NSA vast surveillance. DNI releases vast amount of documents.

This was posted on the EFF ( Electronic Frontier Foundation) website a couple weeks ago. The director of National intelligence released over 1000 pages of semi secret documents this morning/ overnight.

In preparation to the articles covering the new release I wanted to highlight some of what the EFF points out.

Time and again we’ve seen the National Security Agency (NSA) defend its vast surveillance apparatus by invoking the spectre of terrorism, discussing its spying powers as a method to keep America safe. Yet, the truth is that counterterrorism is only a fraction of their far broader authority to seek “foreign intelligence information,” a menacing sounding term that actually encapsulates all sorts of innocuous, everyday conversation.

The New York Times demonstrated this disconnect last week, reporting, “the [leaked NSA] documents make clear, the focus on counterterrorism is a misleadingly narrow sales pitch for an agency with an almost unlimited agenda. Its scale and aggressiveness are breathtaking.”

Under the Foreign Intelligence Surveillance Act, NSA is given a mandate for collecting “foreign intelligence information” but this is not a very substantive limitation, and certainly does not restrict the NSA to counterterrorism—rather, it is defined to include “information with respect to a foreign power … that relates to … the conduct of the foreign affairs of the United States.”

Read that carefully for a minute. Anything “that relates to the foreign affairs of the United States.” Interpreted broadly, this can be political news, anything about economics, it doesn’t even have to involve a crime— basically anything besides the weather. Indeed, given the government penchant for warping and distorting the definitions of words in secret, we wouldn’t be surprised if the government would argue that weather could fall under the umbrella of “foreign intelligence information” too.

Article states further….

So let’s get one thing straight: when the NSA vacuums up millions of innocent people’s communications and metadata, the agency is not limiting itself to counter-terrorism uses. Pretending there is a narrower scope is not an honest way to have a debate.


Electronic Frontier Foundation



The 1000 page release from the DNI

First a quote from Clapper.

In June of this year, President Obama directed me to declassify and make public as much information as possible about certain sensitive programs while being mindful of the need to protect sensitive classified intelligence activities and national security. Since then, I have authorized the declassification and public release of numerous documents pertaining to the government’s collection under Sections 501 and 702 of FISA.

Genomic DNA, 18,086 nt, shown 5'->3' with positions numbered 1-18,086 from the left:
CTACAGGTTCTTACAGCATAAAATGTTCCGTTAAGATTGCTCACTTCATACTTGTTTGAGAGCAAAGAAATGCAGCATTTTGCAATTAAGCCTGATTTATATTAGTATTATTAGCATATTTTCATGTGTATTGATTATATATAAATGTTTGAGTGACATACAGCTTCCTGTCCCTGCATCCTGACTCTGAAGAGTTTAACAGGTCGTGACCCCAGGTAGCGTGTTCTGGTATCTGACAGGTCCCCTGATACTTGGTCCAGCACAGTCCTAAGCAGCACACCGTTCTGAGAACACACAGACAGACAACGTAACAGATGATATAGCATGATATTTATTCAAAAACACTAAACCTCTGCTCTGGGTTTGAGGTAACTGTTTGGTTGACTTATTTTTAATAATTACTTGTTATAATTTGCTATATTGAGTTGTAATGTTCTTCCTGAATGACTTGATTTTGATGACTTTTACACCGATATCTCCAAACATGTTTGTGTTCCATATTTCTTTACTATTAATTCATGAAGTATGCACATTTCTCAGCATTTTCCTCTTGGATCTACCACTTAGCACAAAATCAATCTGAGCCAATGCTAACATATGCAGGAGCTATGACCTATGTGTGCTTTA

Today I authorized the declassification and public release of additional documents relating to collection under Section 501, bringing the total to nearly 2000 pages of documents released to the public so far, including 20 orders and opinions of the Foreign Surveillance Court, 11 pleadings and other documents submitted to the Court, 24 documents provided to Congress, and 20 reports, training slides, and other internal documents describing the legal basis for the programs and how they operate. The information released today includes a number of internal NSA documents, training slides and internal guidance, which demonstrate the care with which NSA’s foreign intelligence collection pursuant to Section 501 is run, managed, and overseen. Also included is the United States Signals Intelligence Directive 18 which details policies and procedures to ensure NSA’s missions and functions are conducted in a manner that safeguards the constitutional rights of U.S persons, and two opinions from the Foreign Intelligence Surveillance Court concerning a now-discontinued NSA bulk electronic communications metadata program. These documents were properly classified and their declassification was not done lightly.

Release of these documents reflects the Executive Branch’s continued commitment to making information about this intelligence collection program publicly available when appropriate and consistent with the national security of the United States. Additionally, they demonstrate the extent to which the Intelligence Community kept both Congress and the Foreign Intelligence Surveillance Court apprised of the status of the collection program under Section 215. Some information has been redacted because these documents include discussion of matters that continue to be properly classified for national security reasons and the harm to national security would be great if disclosed. These documents will be made available at the website of the Office of the Director of National Intelligence and at ICOntheRecord.tumblr.com, the public website dedicated to fostering greater public visibility into the intelligence activities of the U.S. Government.

All 1000 plus pages of Documents can be found here.

What the Washington Post article highlights